- REIT rebound continues. The recent real estate investment trust (REIT) rally has been driven, in part, by investors’ realization that REITs took on far less debt and have generally done an impressive job positioning their balance sheets to take advantage of developing CRE opportunities. REITs have outperformed competing asset classes recently, making the category more attractive to investors looking for a way to invest in any potential rebound in CRE and for a hedge against stock market volatility.
- Capital Markets – New lending stabilizing, but remains subdued. The stabilization of bank lending and the renewal of CMBS are critical developments for the industry, but the modest level of issuance will do little to help many CRE borrowers obtain needed financing, and issuance is expected to be focused primarily on high-quality, stabilized assets. Deleveraging continues, and despite the potential emergence of alternatives such as covered bonds and seller financing, new CRE debt origination is expected to remain subdued until the high level of maturities is reduced to a more sustainable level.
- Regulations directly and indirectly impact CRE. Recently enacted healthcare legislation will likely provide a boost to commercial real estate demand, but financial regulations could make it more challenging for commercial real estate firms to access necessary capital in both the near and longer terms.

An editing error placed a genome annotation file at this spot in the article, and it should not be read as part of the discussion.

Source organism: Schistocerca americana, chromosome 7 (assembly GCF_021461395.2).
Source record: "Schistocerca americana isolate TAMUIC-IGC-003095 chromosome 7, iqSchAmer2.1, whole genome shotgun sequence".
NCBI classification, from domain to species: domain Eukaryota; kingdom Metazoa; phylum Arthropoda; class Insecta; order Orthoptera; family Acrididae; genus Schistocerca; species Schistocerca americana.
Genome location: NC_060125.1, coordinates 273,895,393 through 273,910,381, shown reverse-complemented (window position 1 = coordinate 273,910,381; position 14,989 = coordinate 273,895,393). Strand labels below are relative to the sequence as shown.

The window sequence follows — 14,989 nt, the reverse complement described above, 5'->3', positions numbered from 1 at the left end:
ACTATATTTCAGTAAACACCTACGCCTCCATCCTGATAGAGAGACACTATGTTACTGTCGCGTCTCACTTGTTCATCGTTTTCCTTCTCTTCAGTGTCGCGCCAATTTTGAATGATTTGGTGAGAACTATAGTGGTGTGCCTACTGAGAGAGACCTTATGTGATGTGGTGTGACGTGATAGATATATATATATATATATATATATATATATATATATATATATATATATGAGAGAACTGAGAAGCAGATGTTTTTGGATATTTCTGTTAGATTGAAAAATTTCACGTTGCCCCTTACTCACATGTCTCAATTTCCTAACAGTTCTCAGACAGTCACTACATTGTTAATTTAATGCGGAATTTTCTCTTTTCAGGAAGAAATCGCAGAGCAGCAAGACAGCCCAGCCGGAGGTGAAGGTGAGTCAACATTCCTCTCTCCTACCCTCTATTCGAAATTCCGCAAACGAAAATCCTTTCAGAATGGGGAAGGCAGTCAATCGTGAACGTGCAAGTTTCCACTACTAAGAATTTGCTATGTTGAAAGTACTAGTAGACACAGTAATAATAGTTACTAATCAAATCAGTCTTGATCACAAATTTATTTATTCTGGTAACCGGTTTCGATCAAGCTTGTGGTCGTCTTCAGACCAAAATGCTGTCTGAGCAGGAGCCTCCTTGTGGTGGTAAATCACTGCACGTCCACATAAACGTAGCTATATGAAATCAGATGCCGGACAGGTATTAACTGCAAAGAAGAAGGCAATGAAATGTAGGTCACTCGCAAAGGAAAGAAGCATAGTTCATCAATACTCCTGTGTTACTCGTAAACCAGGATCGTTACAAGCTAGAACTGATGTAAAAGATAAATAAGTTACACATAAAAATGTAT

- Positive signs for global CRE. Foreign acquisitions are a key component to recovery for the U.S. CRE market, which will benefit from pent – up demand from foreign investors seeking to diversify. As the global market begins to recover, the Asia Pacific region is expected to be a catalyst for growth, both as a destination and a source of investment into the U.S. market, while more traditional investors from Australia and Germany reduced allocations due to trouble in their home markets.
As used in this document, “Deloitte” means Deloitte LLP and its subsidiaries. Please see www.deloitte.com/us/about for a detailed description of the legal structure of Deloitte LLP and its subsidiaries.